WASHINGTON (AP) — Days away from a make-or-break vote on his fiercely contested health care overhaul, President Barack Obama is turning up the pressure on wavering Democrats as party leaders make a desperate scramble for votes to pass the president’s top domestic priority.
The president is wooing freshman Democrats in the Oval Office, holding at least two one-on-one sessions in the past few days that never appeared on his official schedule, according to aides to two lawmakers invited, Reps. Scott Murphy of New York and Suzanne Kosmas of Florida.
Both voted “no” when the legislation passed the House of Representatives on the first go-round last year, but now they’re not ruling out siding with the president and Democratic leaders on what’s expected to be a cliffhanger vote later this week.
Another lawmaker who opposed the legislation last year, Rep. Dennis Kucinich of Ohio flew with Obama on Air Force One to an Obama appearance to pitch his call for affordable and nearly universal coverage in Kucinich’s district Monday.
The liberal Kucinich, who was against the bill because he wants a larger government role in health care, also is not ruling out voting “yes” this time.
Kucinich is one of 37 Democrats currently in the 435-member House who voted against Obama’s legislation when it cleared the House last fall.
With a number of anti-abortion Democrats expected to defect over provisions they contend allow federal funding of abortion, every vote will count for Democratic leaders.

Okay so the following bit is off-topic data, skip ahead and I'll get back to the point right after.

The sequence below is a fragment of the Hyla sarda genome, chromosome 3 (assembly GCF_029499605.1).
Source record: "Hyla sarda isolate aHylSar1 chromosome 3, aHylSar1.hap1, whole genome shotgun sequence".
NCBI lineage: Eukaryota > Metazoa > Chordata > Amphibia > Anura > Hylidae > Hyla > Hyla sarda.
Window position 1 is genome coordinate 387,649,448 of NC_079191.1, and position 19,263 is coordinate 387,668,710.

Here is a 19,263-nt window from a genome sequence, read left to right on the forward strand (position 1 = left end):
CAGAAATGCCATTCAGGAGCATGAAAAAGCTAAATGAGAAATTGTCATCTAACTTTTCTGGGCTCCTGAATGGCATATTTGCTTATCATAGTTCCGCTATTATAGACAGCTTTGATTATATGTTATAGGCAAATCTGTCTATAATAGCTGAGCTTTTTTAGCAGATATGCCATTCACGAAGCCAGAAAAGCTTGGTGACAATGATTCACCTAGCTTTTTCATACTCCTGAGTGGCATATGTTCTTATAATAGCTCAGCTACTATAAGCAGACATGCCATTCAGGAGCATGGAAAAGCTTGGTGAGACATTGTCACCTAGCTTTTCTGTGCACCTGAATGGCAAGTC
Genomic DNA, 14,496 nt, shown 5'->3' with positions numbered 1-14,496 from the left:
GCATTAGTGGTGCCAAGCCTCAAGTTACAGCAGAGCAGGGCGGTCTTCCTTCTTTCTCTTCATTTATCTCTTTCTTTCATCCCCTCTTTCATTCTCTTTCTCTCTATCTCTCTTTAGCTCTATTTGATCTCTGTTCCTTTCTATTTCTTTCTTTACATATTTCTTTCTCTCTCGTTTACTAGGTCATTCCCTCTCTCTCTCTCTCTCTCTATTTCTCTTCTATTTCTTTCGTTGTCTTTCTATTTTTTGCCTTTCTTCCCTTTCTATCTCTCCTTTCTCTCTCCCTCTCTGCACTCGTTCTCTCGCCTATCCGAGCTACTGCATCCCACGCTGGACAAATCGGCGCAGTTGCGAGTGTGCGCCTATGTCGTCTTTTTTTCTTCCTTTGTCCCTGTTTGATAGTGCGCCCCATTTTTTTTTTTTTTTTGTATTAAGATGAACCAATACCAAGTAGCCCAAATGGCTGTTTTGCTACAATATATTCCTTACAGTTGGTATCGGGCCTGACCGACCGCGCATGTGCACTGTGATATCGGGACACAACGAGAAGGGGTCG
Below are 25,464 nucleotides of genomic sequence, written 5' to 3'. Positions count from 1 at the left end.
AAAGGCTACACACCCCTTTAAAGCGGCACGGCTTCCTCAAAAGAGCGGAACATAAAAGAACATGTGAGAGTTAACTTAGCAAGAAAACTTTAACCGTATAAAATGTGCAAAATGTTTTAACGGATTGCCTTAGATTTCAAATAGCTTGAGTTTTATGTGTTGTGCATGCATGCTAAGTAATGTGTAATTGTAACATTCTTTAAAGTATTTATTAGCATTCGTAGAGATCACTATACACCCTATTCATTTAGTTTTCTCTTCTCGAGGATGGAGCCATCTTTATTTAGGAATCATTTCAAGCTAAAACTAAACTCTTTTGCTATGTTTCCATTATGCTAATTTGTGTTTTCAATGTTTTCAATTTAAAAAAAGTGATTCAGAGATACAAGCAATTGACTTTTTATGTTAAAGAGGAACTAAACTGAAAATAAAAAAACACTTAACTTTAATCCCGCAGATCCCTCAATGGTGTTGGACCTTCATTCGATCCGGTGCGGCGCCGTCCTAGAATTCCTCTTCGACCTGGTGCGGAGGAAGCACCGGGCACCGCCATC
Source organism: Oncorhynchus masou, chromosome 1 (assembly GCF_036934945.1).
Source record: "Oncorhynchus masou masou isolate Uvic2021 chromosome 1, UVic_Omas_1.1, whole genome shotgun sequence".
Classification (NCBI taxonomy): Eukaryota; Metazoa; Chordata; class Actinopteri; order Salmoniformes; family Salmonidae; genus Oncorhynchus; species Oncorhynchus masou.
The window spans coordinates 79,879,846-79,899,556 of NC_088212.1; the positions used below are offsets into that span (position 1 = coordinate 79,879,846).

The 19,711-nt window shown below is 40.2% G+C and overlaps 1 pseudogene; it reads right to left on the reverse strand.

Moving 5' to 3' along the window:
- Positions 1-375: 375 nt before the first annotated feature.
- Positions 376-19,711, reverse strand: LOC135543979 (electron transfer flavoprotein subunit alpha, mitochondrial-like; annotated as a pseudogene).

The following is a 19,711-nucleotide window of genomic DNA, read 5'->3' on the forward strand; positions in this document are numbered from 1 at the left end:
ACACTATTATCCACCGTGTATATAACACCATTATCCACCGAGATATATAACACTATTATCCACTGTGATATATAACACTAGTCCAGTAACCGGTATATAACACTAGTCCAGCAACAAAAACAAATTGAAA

It was more than a year ago that Obama asked Congress to approve legislation extending health coverage to some 31 million who lack it, curbing industry practices such as denying coverage on the basis of pre-existing medical conditions, and beginning to slow the growth of health care nationally.
His plan would require most Americans to buy health insurance, fine most who fail to do so and provide government subsidies to help middle-income earners and the working poor afford it.
Sweeping legislation seemed to be on the brink of passage in January, after both houses approved bills and lawmakers began working out a final compromise in talks at the White House. But those efforts were sidetracked when Republicans won a special election in Massachusetts — and with it, the ability to block a vote on a final bill in the Senate.
Now, nearly two months later, lawmakers have embarked on a two-step approach that requires the House to approve the measure passed by the Senate, despite misgivings on key provisions. That would be followed by both houses quickly passing a second bill that makes numerous changes to the first. In the Senate, that second bill would come to a vote under rules that deny Republicans the ability to filibuster.
House Democrats triggered the countdown Monday for the climactic vote, with the House Budget Committee agreeing 21-16 to fast-track rules for the health bill, a necessary first step before floor action.
Even so, the legislation remained incomplete. House Democrats caucused Monday evening, and a number of rank-and-file lawmakers straggled out discouraged that they still didn’t have final legislative language or a cost estimate from the Congressional Budget Office.
Associated Press writers David Espo, Ben Feller, Ricardo Alonso-Zaldivar, Alan Fram, Charles Babington, Ann Sanner and Sam Hananel contributed from Washington. Seanna Adcox contributed from South Carolina.
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